Any time one of the great players announce their retirement, it immediately becomes the task of people like me, fans and everyone else to start deciding where that player fits in the pantheon of their sport. How lasting is their legacy? How great were they really?
And, with Shaquille O'Neal hanging up the size 23's after 19 seasons, it must be asked: Where does he stand alongside the all-time big man greats?
Let's look at Shaq's resume: He averaged 23.7 points, 10.9 rebounds and 2.3 blocks per game. He scored a total of 28,596 points which ranks him fifth all-time. He grabbed 13,099 rebounds, which puts him 13th all-time. He won four championships, played in five NBA Finals, won one MVP, three Finals MVPs, three All-Star Game MVPs, played in 15 All-Star games, won two scoring titles, was named to first-team All-NBA eight times and maybe had the greatest personality of any NBA star ever.
Pretty good resume, I'd say. Shaq's career was watered down toward the end as he finished out with a bit of a whimper his last three seasons playing in Phoenix, Cleveland and Boston. That has sort of has made people forget what a truly dominant big man he was. In back to back playoffs, Shaq averaged 30-15. That's pretty much unheard of and yet Shaq did it without much issue.
In terms of pure statistics, Wilt Chamberlain, Bill Russell and Kareem Abdul-Jabbar are better. But comparing eras in basketball is extremely difficult because of the competition players faced, the style of play and the way the game was called. Is Shaq better than Wilt? Hard to say. (Don't ask Scottie Pippen -- he'll say Dwight Howard is. And then Kareem will yell at us.)
|Shaq: The Legacy|
|Stats (All-Time List)|
And no one could stop him. As much as Shaq used raw power to beat opponents which bordered on what was legal, he also took a beating on the block every night. He's probably the most difficult player ever to officiate and nightly he was hacked, grabbed and fouled hard. His weakness was the second easiest shot in basketball -- a wide open look straight on from 15 feet away -- and yet he only sunk free throws 52.7 percent of the time.
Is he better than Wilt, Russell, Kareem or other big men you want to bring into the mix? I don't really know. Contrasting what someone accomplished in 1962 is difficult to do with 2002. What we do know for sure is that Shaq, for a time, was the most physically dominant player in basketball. Gameplanning for him was impossible. Figuring out any way to stop or slow him down didn't happen. He got what he wanted, when he wanted.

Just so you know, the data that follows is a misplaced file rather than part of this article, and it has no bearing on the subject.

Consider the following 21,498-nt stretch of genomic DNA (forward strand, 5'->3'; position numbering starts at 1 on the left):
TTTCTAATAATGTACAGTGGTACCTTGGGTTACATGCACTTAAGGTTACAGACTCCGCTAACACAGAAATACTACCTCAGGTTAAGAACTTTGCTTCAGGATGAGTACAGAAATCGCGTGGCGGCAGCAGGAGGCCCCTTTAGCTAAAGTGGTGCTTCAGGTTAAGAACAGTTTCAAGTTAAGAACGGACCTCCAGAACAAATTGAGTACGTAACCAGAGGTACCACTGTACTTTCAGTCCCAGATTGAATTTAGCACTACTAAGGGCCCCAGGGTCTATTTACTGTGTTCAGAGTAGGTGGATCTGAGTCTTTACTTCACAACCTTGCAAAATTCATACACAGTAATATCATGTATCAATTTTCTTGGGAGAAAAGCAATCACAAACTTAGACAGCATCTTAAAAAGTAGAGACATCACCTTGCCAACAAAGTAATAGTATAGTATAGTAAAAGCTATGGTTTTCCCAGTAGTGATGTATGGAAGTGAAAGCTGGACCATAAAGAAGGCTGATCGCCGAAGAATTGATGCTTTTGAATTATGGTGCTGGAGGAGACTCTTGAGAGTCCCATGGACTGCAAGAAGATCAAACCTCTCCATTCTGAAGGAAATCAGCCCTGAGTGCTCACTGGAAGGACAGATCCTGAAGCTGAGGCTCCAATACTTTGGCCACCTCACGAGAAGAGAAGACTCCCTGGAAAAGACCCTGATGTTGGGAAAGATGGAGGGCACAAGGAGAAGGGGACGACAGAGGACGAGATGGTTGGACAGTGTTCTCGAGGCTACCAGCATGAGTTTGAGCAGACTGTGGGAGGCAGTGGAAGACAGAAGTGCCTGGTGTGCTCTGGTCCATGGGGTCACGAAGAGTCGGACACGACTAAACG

Rank all you want. If someone said they were going to hit me in the face with a claw hammer if I didn't, I'd probably put Shaq third behind Russell and Chamberlain, but that's just because that seems to be the consensus. Though, maybe we'll reconsider once we get away from Shaq's career a bit, and let it all sink in. Maybe time will help us forget about the sad ending in Cleveland and Boston.
It's unlikely, though, and here's why: There are some qualms with Shaq's career. It does feel like something was missing. That maybe Shaq could've actually been better than he was. There were so many outside distractions -- acting, rapping, police work, making up nicknames, pop culture icon, reality TV star -- that Shaq probably sacrificed a little greatness and a little of his on-court legacy for all of that.
Would he have it any other way? Probably not. He had the career he wanted, won titles, dominated games and had a ton of fun doing it. He probably had an opportunity to win even more and really cement his place at, maybe the top of any list, but he picked another path. And I don't think we should blame him for it.
Shaq certainly had a career that will stand the test of time. He was bigger than the game. Nobody owned the league, media, fans and everything else quite like Shaq. He called himself Superman and there's no doubt, he played like him too.
He's not the greatest center ever, but he certainly was great. He wasn't the Most Dominant Ever like he dubbed himself, but dominate, he did. All of that stuff never seemed all that important to Shaq, which is what made him so relatable. He wasn't the near psychotic killing machine like Michael Jordan. He was more Magic Johnson -- fun, crazy, outgoing and still very awesome at basketball.